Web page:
“Comfort, comfort my people, says your God. Speak tenderly to Jerusalem, and proclaim to her that her hard service has been completed, that her sin has been paid for, that she has received from the LORD's hand double for all her sins. A voice of one calling: ‘In the desert prepare the way for the LORD; make straight in the wilderness a highway for our God. Every valley shall be raised up, every mountain and hill made low; the rough ground shall become level, the rugged places a plain. And the glory of the LORD will be revealed, and all mankind together will see it. For the mouth of the LORD has spoken.’… You who bring good tidings to Zion, go up on a high mountain. You who bring good tidings to Jerusalem, lift up your voice with a shout, lift it up, do not be afraid; say to the towns of Judah, ‘Here is your God!’ See, the Sovereign LORD comes with power, and his arm rules for him. See, his reward is with him, and his recompense accompanies him. He tends his flock like a shepherd: He gathers the lambs in his arms and carries them close to his heart; he gently leads those that have young.” Isaiah 40:3-5, 9-11
According to Isaiah the voice, or herald, was to prepare for the coming of God, the appearance of the glory of Yahweh. In other words, Yahweh was going to appear visibly for all to see after the voice prepared the people for his coming.
Since the Baptist explicitly says that he is that voice this means that Jesus is Yahweh God since John himself says that he came to prepare his way:
“Now some Pharisees who had been sent questioned him, "Why then do you baptize if you are not the Christ, nor Elijah, nor the Prophet?' I baptize with water,' John replied, 'but among you stands one you do not know. He is the one who comes after me, the thongs of whose sandals I am not worthy to untie.’ … The next day John saw Jesus coming toward him and said, ‘Look, the Lamb of God, who takes away the sin of the world! This is the one I meant when I said, “A man who comes after me has surpassed me BECAUSE HE WAS BEFORE ME.” I myself did not know him, but the reason I came baptizing with water was that he might be revealed to Israel.’ Then John gave this testimony: ‘I saw the Spirit come down from heaven as a dove and remain on him. I would not have known him, except that the one who sent me to baptize with water told me, “The man on whom you see the Spirit come down and remain is he who will baptize with the Holy Spirit.” I have seen and I testify that this is the Son of God.’" John 1:25-27, 29-34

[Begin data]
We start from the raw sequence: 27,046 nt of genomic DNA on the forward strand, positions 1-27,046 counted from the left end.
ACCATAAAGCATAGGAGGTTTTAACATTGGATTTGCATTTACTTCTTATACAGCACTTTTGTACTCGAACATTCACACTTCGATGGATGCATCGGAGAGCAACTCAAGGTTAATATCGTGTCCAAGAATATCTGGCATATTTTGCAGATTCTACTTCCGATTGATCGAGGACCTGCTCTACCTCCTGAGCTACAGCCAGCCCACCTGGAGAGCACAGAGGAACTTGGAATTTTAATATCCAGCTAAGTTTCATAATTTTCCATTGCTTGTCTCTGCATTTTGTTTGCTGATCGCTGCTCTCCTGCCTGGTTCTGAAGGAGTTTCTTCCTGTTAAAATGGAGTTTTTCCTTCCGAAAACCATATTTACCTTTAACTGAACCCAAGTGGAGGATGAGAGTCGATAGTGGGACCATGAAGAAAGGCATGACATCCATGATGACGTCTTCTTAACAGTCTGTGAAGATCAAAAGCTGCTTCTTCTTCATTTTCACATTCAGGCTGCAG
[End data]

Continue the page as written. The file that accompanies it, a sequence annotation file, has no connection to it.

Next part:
It now makes sense why the Baptist could say that Jesus existed before him since Jesus is the God of the OT who was coming to reveal himself to his people and therefore existed long before the Baptist was born.
Moreover, John the Apostle mentions the testimony of the Baptist right after stating that Jesus is God and that he (as well as others) saw or beheld his glory:
“In the beginning was the Word and the Word was with God and the Word was God. He was with God in the beginning. All things were made through him; nothing has been made without him that has been made. In him was life that life was the light of men… The Word became flesh and made his dwelling among us. We have seen his glory, the glory of the One and Only, who came from the Father, full of grace and truth. John testifies concerning him. He cries out, saying, ‘This was he of whom I said, “He who comes after me has surpassed me because he was before me.”’ John 1:1-4, 14-15
Notice the connection between the Apostle’s words here with Isaiah 40:3-5 and the glory of Yahweh which would be seen by all.
Thus, according to both Johns Jesus is the human appearance, the visible manifestation, of the OT God of Israel.
In light of this are you telling me that Muhammad is a prophet whom the Baptist would accept in light of what John’s Gospel tells us the Baptist believed about Christ?
But we’re not finished yet. Yahya tried to argue that the statements of these Jews who questioned the Baptist actually disprove my beliefs. He bases this on the fact that these Jews must have believed that the Christ would be born to human parents since they asked the Baptist whether he was the Christ. In other words, his logic goes like this:
A) The Jews wondered whether the Baptist was the Christ.